The Gupta family is a household name in South Africa for all the wrong reasons.

Investigations into state capture which allegedly involved the Gupta family are ongoing but over the years South Africans have seen just how deep the corruption was sown.

This is largely thanks to journalists who – at great risks to themselves – chose to do the right thing and expose corruption within the government.

At times it was a thankless job fraught with danger and misinformation being fed by the corrupt.

On Thursday 23rd April the locally produced documentary, How To Steal A Country, will be released on Showmax and Hypertext was granted a preview of the doccie ahead of its release.

The documentary was directed by Rehad Desai while Mark Kaplan acted as co-director and tells the story of the investigative journalists who uncovered the corrupt and tugged on that thread until it was fully exposed.

The documentary kicks off by painting a picture of who the three Gupta brothers are, what they came to South Africa to do and how they ultimately started putting government officials in their back pocket.

Throughout the documentary we are given a behind the scenes look at how the story unfolded.

The doccie features interviews from multiple journalists but the main talking heads are Thanduxolo Jika, Richard Poplak, Susan Comrie and Ferial Haffajee.

Together these journalists paint the picture of how they worked to expose the corruption and the backlash they faced from government and the public.

What becomes clear throughout the doccie is that while some laughed off allegations, the journalists never underestimated what the Guptas and the government officials were capable of.

There is focus on ANN7, The New Age, Oakbay Investments and the Estina Dairy Farm which have all since been found to have been tainted by the corruption sowed by the Gupta family.

While at times we found ourselves laughing at things like the disastrous state of ANN7 at launch, the documentary does an excellent job of hammering home how toxic these platforms became.

The documentary includes things like tweets, sound bites from radio stations, clips from social media and more to tell the story from a variety of perspectives. We loved this because it showcases just how valuable social media has become in news reporting.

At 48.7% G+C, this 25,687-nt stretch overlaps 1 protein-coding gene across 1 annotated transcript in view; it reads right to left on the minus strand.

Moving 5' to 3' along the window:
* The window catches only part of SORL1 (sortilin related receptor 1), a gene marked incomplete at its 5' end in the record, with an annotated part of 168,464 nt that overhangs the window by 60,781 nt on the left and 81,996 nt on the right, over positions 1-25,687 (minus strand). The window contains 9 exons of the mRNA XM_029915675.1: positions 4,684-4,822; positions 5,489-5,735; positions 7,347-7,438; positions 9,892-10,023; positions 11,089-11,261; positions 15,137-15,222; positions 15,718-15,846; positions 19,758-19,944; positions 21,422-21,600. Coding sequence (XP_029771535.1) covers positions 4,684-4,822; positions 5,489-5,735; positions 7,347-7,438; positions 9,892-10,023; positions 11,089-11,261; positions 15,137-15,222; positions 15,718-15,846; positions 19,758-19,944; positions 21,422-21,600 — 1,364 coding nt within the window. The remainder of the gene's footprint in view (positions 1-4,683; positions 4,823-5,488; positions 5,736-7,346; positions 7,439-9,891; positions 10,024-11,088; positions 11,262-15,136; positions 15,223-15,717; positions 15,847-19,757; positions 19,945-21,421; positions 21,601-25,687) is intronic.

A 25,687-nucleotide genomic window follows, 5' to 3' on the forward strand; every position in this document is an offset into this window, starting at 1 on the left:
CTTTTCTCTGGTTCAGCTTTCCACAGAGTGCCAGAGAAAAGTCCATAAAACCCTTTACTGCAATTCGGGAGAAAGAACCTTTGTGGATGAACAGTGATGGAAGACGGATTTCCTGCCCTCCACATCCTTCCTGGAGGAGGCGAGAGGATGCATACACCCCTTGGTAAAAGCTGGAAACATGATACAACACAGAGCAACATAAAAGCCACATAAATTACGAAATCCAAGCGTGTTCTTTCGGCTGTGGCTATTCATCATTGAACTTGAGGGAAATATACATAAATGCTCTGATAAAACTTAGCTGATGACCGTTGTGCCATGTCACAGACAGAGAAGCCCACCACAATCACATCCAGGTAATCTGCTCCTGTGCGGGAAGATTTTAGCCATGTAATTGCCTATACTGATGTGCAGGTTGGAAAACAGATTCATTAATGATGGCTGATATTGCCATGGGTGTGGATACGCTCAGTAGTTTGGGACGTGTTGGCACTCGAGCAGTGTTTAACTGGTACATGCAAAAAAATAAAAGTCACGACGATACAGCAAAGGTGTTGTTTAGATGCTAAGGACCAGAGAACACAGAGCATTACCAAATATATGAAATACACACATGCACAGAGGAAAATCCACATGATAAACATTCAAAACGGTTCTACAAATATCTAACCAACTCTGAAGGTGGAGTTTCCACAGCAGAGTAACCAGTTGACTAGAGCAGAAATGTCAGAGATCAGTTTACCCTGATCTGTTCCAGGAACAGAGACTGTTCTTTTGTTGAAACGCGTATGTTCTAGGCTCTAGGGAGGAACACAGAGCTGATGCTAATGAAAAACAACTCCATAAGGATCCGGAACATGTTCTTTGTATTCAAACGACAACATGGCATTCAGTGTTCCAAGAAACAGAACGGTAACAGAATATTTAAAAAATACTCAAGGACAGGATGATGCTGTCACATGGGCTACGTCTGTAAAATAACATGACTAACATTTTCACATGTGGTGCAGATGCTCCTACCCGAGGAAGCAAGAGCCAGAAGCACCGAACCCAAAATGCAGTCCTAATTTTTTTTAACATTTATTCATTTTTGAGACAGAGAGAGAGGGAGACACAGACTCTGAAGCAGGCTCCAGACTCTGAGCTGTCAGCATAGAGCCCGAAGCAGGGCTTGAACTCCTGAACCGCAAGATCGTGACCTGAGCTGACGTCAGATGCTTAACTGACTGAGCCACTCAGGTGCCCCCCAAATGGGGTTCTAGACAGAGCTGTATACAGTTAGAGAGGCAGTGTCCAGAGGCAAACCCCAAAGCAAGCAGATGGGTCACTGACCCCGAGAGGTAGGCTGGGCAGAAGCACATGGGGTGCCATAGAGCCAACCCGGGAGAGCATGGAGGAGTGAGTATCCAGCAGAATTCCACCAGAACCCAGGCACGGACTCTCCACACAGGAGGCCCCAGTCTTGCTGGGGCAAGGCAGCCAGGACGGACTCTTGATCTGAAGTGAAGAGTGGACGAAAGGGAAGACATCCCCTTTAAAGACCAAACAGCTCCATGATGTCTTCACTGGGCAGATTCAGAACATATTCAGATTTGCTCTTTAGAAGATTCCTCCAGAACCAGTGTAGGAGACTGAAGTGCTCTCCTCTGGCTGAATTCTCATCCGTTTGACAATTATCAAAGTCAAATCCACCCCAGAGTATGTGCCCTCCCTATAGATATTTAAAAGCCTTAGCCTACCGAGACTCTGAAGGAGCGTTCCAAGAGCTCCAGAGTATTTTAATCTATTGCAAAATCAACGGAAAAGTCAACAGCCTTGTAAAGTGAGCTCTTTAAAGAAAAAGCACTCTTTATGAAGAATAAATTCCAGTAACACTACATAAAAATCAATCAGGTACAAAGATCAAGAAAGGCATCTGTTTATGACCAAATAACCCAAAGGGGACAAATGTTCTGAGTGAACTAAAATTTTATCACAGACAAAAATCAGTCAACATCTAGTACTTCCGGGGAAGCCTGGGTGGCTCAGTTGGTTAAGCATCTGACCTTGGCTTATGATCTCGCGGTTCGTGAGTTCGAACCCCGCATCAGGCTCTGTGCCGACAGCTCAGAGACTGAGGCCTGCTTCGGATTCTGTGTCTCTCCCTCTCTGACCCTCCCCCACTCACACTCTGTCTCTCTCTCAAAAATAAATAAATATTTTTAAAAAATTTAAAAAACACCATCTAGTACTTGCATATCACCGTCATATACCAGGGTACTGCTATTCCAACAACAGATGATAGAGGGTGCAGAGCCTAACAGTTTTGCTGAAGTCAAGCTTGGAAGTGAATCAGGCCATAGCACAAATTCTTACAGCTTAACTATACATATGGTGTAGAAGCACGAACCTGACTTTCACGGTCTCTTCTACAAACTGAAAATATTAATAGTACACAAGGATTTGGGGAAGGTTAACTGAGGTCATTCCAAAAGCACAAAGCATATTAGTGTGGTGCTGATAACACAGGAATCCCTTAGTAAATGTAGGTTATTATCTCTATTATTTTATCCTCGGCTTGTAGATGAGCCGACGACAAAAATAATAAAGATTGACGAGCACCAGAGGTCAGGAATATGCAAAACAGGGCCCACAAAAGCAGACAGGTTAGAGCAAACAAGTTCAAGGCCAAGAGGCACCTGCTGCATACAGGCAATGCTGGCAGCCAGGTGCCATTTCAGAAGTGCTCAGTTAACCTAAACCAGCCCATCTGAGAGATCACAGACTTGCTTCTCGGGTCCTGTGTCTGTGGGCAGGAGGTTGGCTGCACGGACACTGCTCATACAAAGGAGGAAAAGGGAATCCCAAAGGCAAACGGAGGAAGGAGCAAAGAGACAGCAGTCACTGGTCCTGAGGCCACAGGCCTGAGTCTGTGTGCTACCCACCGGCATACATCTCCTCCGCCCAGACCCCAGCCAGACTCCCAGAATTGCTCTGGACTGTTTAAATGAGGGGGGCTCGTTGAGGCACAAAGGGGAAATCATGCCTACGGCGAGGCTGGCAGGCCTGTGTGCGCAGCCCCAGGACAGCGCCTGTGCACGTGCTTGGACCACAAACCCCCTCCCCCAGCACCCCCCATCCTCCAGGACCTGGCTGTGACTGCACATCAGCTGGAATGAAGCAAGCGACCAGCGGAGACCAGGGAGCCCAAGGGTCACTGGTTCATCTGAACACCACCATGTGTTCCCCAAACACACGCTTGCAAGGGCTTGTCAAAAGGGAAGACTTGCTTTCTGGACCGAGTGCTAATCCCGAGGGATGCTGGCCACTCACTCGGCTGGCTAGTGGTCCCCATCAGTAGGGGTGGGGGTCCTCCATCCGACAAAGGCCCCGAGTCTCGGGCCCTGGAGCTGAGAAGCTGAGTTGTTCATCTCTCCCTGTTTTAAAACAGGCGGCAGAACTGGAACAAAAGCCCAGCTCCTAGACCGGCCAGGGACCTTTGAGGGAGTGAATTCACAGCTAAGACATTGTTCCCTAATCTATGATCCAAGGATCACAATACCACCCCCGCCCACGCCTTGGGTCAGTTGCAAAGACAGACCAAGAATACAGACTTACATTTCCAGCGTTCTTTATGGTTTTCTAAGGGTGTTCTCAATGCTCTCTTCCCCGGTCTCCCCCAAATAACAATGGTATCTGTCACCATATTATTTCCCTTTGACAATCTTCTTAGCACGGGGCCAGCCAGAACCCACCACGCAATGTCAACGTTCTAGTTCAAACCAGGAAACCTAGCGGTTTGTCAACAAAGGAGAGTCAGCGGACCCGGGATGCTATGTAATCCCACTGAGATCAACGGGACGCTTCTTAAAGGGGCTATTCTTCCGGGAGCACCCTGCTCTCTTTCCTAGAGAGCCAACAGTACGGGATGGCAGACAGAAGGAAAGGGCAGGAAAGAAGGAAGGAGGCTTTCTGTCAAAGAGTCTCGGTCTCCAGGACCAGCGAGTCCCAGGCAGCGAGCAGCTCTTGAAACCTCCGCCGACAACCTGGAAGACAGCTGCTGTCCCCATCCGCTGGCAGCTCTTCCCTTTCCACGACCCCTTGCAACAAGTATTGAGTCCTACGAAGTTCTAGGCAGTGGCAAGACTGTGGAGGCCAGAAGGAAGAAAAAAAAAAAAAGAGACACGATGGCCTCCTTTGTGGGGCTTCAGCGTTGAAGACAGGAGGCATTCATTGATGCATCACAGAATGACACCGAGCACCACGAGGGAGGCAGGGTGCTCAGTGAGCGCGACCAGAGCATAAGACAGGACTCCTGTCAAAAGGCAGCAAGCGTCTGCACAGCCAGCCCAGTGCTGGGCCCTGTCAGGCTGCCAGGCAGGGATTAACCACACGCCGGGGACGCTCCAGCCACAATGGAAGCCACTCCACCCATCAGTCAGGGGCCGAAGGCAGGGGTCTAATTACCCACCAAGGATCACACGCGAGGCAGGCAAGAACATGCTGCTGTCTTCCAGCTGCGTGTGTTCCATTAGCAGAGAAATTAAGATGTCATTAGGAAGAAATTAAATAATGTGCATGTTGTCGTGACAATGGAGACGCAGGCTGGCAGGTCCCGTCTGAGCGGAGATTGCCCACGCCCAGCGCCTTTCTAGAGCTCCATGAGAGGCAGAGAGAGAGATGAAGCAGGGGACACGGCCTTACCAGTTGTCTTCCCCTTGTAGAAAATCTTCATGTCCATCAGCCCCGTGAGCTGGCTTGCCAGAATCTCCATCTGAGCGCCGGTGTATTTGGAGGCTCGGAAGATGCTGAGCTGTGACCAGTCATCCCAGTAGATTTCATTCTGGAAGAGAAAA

Our sole criticism of How To Steal A Country is that the graphics used could have done with a bit more fine-tuning but that’s a really small criticism of what is otherwise a superb piece.

The final third of the documentary looks at the ongoing inquiry into State Capture. The editing here is rather well done and sums up the story so far to great effect.

Perhaps the most important thing about How To Steal A Country, however, is the importance of investigative journalism in South Africa.

Without the work of Thanduxolo Jika, Richard Poplak, Susan Comrie, Ferial Haffajee and many others who reported the corruption and malfeasance at a government level, we may be worse off than before.

Not a day goes by where the media isn’t attacked in some form or another and a cry of fake news is heard throughout social media.

That’s not to say that those cries aren’t unfounded but rather that we as consumers of news need to be aware of where those cries are coming from. As we saw multiple times in the doccie, government cried foul, only for the facts to show that they were in fact suspicious.

We highly recommend giving How To Steal A Country an hour and a half of your time when it hits Showmax on Thursday, 23rd April.

You can sign up for a Showmax account here, and if you don’t have one yet, we think you’ll be pleasantly surprised by the content that is available.

Instead of a score we’re giving How To Steal A Country an enthusiastic thumbs up. Well done to Uhuru Productions for this excellent film, we look forward to much more from this excellent production house.